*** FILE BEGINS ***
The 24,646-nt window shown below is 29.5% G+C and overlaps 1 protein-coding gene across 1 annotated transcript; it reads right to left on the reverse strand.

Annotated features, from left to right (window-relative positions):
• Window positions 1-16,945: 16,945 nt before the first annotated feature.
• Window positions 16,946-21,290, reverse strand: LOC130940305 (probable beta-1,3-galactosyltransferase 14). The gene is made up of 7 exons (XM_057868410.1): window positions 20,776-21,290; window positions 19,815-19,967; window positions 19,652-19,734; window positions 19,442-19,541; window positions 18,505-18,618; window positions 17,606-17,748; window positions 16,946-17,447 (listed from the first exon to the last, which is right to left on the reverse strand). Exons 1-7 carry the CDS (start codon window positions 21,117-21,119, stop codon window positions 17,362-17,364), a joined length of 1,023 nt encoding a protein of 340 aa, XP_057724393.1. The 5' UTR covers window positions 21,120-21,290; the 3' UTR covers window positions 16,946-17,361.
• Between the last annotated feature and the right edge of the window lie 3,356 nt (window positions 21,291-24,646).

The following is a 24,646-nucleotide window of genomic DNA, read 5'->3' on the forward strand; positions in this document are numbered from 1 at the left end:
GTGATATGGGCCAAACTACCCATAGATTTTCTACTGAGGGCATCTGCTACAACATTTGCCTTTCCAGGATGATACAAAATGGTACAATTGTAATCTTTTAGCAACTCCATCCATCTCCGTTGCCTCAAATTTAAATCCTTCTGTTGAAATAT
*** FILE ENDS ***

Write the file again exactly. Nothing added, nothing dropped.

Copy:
The 24,646-nt window shown below is 29.5% G+C and overlaps 1 protein-coding gene across 1 annotated transcript; it reads right to left on the reverse strand.

Annotated features, from left to right (window-relative positions):
• Window positions 1-16,945: 16,945 nt before the first annotated feature.
• Window positions 16,946-21,290, reverse strand: LOC130940305 (probable beta-1,3-galactosyltransferase 14). The gene is made up of 7 exons (XM_057868410.1): window positions 20,776-21,290; window positions 19,815-19,967; window positions 19,652-19,734; window positions 19,442-19,541; window positions 18,505-18,618; window positions 17,606-17,748; window positions 16,946-17,447 (listed from the first exon to the last, which is right to left on the reverse strand). Exons 1-7 carry the CDS (start codon window positions 21,117-21,119, stop codon window positions 17,362-17,364), a joined length of 1,023 nt encoding a protein of 340 aa, XP_057724393.1. The 5' UTR covers window positions 21,120-21,290; the 3' UTR covers window positions 16,946-17,361.
• Between the last annotated feature and the right edge of the window lie 3,356 nt (window positions 21,291-24,646).

The following is a 24,646-nucleotide window of genomic DNA, read 5'->3' on the forward strand; positions in this document are numbered from 1 at the left end:
GTGATATGGGCCAAACTACCCATAGATTTTCTACTGAGGGCATCTGCTACAACATTTGCCTTTCCAGGATGATACAAAATGGTACAATTGTAATCTTTTAGCAACTCCATCCATCTCCGTTGCCTCAAATTTAAATCCTTCTGTTGAAATAT